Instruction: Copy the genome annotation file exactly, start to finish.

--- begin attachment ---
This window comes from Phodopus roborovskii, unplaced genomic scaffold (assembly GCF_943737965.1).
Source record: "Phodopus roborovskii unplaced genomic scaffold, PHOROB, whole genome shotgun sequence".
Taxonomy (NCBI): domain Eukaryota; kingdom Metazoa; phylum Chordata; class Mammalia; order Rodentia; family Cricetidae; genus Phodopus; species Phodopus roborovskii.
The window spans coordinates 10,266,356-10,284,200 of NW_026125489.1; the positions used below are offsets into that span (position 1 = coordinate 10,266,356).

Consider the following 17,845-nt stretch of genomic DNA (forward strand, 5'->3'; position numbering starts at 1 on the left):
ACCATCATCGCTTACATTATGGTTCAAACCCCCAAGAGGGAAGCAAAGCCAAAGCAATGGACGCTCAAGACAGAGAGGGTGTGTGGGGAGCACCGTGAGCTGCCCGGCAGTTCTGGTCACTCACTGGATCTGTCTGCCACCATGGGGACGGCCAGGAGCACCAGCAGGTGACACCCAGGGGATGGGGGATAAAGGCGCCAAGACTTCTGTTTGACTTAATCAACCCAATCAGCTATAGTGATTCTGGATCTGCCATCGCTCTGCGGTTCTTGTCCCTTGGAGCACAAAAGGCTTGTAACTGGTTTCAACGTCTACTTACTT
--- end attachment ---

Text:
This window comes from Phodopus roborovskii, unplaced genomic scaffold (assembly GCF_943737965.1).
Source record: "Phodopus roborovskii unplaced genomic scaffold, PHOROB, whole genome shotgun sequence".
Taxonomy (NCBI): domain Eukaryota; kingdom Metazoa; phylum Chordata; class Mammalia; order Rodentia; family Cricetidae; genus Phodopus; species Phodopus roborovskii.
The window spans coordinates 10,266,356-10,284,200 of NW_026125489.1; the positions used below are offsets into that span (position 1 = coordinate 10,266,356).

Consider the following 17,845-nt stretch of genomic DNA (forward strand, 5'->3'; position numbering starts at 1 on the left):
ACCATCATCGCTTACATTATGGTTCAAACCCCCAAGAGGGAAGCAAAGCCAAAGCAATGGACGCTCAAGACAGAGAGGGTGTGTGGGGAGCACCGTGAGCTGCCCGGCAGTTCTGGTCACTCACTGGATCTGTCTGCCACCATGGGGACGGCCAGGAGCACCAGCAGGTGACACCCAGGGGATGGGGGATAAAGGCGCCAAGACTTCTGTTTGACTTAATCAACCCAATCAGCTATAGTGATTCTGGATCTGCCATCGCTCTGCGGTTCTTGTCCCTTGGAGCACAAAAGGCTTGTAACTGGTTTCAACGTCTACTTACTT